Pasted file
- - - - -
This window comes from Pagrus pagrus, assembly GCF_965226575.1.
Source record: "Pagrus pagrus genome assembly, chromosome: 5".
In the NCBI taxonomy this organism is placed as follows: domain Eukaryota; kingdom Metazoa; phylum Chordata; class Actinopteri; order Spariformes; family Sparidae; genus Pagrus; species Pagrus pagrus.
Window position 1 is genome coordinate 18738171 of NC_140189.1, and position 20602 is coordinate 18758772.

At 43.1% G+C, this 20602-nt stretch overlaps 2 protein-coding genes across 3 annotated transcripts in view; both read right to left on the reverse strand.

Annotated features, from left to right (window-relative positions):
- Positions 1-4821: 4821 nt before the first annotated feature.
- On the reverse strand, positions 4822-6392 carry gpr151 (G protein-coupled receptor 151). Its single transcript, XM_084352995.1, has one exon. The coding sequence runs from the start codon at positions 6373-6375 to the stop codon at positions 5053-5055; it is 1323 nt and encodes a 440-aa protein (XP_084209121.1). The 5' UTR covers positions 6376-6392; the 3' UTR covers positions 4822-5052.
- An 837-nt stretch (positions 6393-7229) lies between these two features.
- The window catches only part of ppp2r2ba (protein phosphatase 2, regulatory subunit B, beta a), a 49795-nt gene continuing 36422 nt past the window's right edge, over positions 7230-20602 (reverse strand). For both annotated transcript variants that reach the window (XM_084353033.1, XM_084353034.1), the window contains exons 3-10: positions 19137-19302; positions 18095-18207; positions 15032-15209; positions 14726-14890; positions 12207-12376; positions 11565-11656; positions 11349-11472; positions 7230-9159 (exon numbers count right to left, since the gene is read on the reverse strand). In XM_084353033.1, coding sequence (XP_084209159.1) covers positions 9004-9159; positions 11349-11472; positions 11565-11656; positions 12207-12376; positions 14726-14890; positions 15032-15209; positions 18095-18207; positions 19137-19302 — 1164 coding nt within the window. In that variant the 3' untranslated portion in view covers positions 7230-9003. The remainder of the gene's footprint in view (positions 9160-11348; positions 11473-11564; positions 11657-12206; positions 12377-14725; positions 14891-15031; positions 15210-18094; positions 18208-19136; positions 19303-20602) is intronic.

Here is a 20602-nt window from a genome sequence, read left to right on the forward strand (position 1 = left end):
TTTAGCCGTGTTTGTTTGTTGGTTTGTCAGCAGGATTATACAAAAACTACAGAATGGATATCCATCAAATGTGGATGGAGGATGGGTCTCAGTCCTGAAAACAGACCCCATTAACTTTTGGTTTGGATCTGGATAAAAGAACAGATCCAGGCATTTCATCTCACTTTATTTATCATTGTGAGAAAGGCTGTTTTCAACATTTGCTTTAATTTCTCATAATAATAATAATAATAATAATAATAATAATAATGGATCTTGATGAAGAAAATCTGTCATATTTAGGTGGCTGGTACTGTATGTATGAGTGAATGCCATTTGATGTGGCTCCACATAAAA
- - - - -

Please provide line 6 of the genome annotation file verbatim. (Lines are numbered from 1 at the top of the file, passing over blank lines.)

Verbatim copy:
Annotated features, from left to right (window-relative positions):